Home tubing creates lightning-induced fire risk

3:15 PM, Jul 8, 2013   |    comments
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ROBBINSDALE, Minn. -- The Minnesota Department of Public Safety is warning homeowners about a potential fire hazard as we head in to the thick of severe weather season.

Without proper installation, corrugated stainless steel tubing can be a fire hazard if lightning strikes near your home.

"Corrugated stainless steel tubing is a relatively new type of gas piping," Reuben Saltzman explained. Saltzman, a well-known home inspector with Structure Tech, writes a weekly blog for the Star Tribune.

"The concern with this material is if it's not properly bonded, a nearby lightning strike could travel along this gas piping and then it could jump to something else that's metal to dissipate that energy, rupturing a hole in the gas pipe," the expert explained.

"It's been highlighted on a nationwide level," Jonathan Wolfgram, Chief Engineer with the Minnesota's Office of Pipeline Safety, told KARE 11.

State Fire Marshals across the country say they're seeing more fires because of improperly installed CSSTs. Most occurred in homes built after 1989 and before 2008, when codes changed.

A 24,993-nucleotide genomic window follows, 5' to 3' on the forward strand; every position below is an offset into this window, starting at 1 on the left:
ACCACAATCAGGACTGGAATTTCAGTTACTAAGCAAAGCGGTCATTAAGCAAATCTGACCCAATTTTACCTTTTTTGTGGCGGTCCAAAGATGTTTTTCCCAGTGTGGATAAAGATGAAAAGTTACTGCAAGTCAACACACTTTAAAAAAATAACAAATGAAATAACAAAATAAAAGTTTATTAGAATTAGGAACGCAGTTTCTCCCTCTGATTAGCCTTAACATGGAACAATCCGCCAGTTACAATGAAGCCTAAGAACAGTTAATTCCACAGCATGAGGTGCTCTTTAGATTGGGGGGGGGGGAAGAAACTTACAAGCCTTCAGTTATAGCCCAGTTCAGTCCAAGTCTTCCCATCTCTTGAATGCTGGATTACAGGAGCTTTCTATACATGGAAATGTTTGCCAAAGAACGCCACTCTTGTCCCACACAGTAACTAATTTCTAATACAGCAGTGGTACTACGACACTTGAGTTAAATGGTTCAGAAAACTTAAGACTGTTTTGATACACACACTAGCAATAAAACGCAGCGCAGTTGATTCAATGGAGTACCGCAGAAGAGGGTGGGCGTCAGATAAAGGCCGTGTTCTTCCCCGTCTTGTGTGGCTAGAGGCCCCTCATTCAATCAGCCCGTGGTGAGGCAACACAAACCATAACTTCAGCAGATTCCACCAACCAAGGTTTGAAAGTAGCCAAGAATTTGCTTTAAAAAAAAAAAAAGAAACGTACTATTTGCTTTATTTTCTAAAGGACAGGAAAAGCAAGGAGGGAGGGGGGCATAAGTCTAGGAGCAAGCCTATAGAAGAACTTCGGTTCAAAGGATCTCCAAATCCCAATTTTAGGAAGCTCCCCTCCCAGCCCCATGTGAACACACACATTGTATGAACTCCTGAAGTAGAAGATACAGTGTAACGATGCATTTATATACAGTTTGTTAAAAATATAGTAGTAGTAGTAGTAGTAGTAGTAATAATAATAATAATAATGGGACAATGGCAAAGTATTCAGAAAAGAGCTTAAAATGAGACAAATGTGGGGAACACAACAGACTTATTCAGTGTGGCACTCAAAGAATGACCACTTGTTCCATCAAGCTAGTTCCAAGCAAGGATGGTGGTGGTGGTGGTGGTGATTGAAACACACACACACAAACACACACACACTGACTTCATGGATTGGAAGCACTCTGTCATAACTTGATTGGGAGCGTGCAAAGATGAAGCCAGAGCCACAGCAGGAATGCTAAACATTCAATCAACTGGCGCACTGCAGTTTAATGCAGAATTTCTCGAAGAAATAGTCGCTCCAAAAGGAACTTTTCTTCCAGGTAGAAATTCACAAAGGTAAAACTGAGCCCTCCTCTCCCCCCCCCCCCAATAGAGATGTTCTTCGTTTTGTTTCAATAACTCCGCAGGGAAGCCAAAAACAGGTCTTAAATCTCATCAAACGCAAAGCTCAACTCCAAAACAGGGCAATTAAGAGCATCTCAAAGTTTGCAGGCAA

"It's a problem anywhere, you know, where we have lightning and we have this material. If it's not properly grounded, it can result in a release and a fire," Wolfgram said.

Saltzman says it's something that would have been noticed by a home inspector, but if you're unsure if you have the tubing and if it's installed correctly, go outside and take a look.

"You're looking for a big, thick copper wire, a ground clamp, and it could either be outside at the meter or inside in the furnace room or boiler room," he notes.

It also might not be a bad idea to call an electrician if you're unsure.

The good news, according to Saltzman, is that he's seeing more and more compliance as he makes his rounds as a busy home inspector.

"It's going down. It used to be at least half of them. Today, I'd say maybe 10 percent of the ones I come across are wrong. It seems to be less and less," he concluded.

One common mistake many people make, according to the experts, is confusing the CSST with a gas connector tube for an appliance.

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